by Darius Kazemi, Feb 16 2019
RFC-47 is by Jon Postel and Steve Crocker, although the author of the actual content is William Crowther. It's titled “BBN's Comments on NWG/RFC #33” and it does what it says on the tin. It's dated April 20th, 1970 (b-blaze it?).
The technical content
The document opens with a note from Postel and Crocker:
BBN has given us the attached comments on NWG/RFC 33, but wouldn't publish them being relectant [sic] to embarrass us. Embarrassment notwithstanding, we found the comments particularly useful and decided to share them with our friends. Bill Crowther is the author.
The remainder of the document is Crowther's commentary. He is a designer of the IMP (Interface Message Processor, the router-like thing on the network) and he's pointing out some misunderstandings in Crocker's RFC-33 paper about how the IMP works.
He first establishes that they want to make it so that traffic jams (my term) don't happen on the network, but it's really hard to do so they've had to resort to some complicated signaling about when messages are ready to be sent (the RFNM, request-for-new-message). They've also reluctantly had to add buffers to hold network packets temporarily in place, which slows down the transmission but can clear up a traffic jam.
The RFC-33 paper states that a single HOST or process shouldn't take up multiple links on the IMP, but actually the IMP is designed for that use case. If you need more links for more bandwidth, you are welcome to grab those.
The IMP has a memory buffer for its dedicated HOST but the buffer can only hold three full length messages at once. So the HOST needs to empty out the buffer as fast as possible, to the point where Crowther “violently” insists that “the IMP's buffers must be empty or they are not serving their communication purpose.”
Crowther also corrects a complaint in RFC-33 that the communication channels lock up for 80 milliseconds at a time. He notes that the 80 milliseconds is a hardware default, which can be changed (and presumably shortened) by using a screwdriver to adjust a screw in the IMP!
Because of the way RFCs are filed, sometimes the “author” of an RFC only wrote a small percentage of the text. This is why I try to say so-and-so “authored” an RFC rather than “wrote” an RFC unless it's obvious to me that the author is also the writer of the document. For example, this RFC may have Postel and Crocker listed as the author, but the bulk of the content was written by Crowther.
What I'm getting from Crowther's insistence on the IMP buffers needing to be essentially empty at all times is that they really aren't much of a buffer at all. It's almost more like a little swap space that happens to look and act like a buffer but has other primary uses. I imagine the mechanic's repair pit at a car race: while it is a flat asphalt area where a small number of cars can park, it is not a parking lot. Cars are supposed to go in and out of there as quickly as possible and get back into the race.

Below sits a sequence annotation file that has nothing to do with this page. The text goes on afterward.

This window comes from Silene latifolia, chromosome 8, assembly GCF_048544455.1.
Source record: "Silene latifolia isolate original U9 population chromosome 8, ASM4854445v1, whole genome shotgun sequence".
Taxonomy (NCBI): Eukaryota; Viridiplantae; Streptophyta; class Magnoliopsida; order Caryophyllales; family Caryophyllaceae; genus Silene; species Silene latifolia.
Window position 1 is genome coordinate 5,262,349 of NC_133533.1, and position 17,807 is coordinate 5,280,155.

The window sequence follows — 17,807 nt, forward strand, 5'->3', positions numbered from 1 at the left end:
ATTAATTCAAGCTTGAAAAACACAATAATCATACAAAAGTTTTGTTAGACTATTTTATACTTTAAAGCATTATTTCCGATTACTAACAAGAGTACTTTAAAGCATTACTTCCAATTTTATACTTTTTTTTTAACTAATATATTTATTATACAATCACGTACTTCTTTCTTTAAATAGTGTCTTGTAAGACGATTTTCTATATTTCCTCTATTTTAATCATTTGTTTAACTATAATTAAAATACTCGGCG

On the note that opens the RFC: I spoke with Steve Crocker a little bit about this, and he related that the BBN folks were essentially a lot more formal in what they published and tended to not just throw out ideas to see what stuck (at least externally; internally there was lively exchange of ideas from what I've read of their own accounts). Crowther sent him the notes privately because he didn't think they were appropriate for a public channel but really they were in the exact spirit of the RFC project. Recall the ground rules from RFC-3:
The content of a NWG note may be any thought, suggestion, etc. related to the HOST software or other aspect of the network. Notes are encouraged to be timely rather than polished. Philosophical positions without examples or other specifics, specific suggestions or implementation techniques without introductory or background explication, and explicit questions without any attempted answers are all acceptable. The minimum length for a NWG note is one sentence.
I found this BBN quarterly technical report for January 1st 1970 through March 31st 1970.
On page 7 of the report we see exactly what Crowther was relating to the Network Working Group in his notes:
The network can be described as a taut communication system in the sense that each message entering the net proceeds directly to its destination. We observed that messages do not wander about the net, even at high traffic loads. The net easily handles sequences of single-character messages typed at the IMP teletype.
Interestingly, there is a further note on page 8 that states that buffers get really full during
the use of multiple links by a Host (for fanning messages), which causes a large part (or all) of the source IMP's store and forward buffers to be filled.
This seems to somewhat contradict Crowther's insistence that the IMP is absolutely meant to support multiple links per host! And this is from a report written right around the same time this RFC was.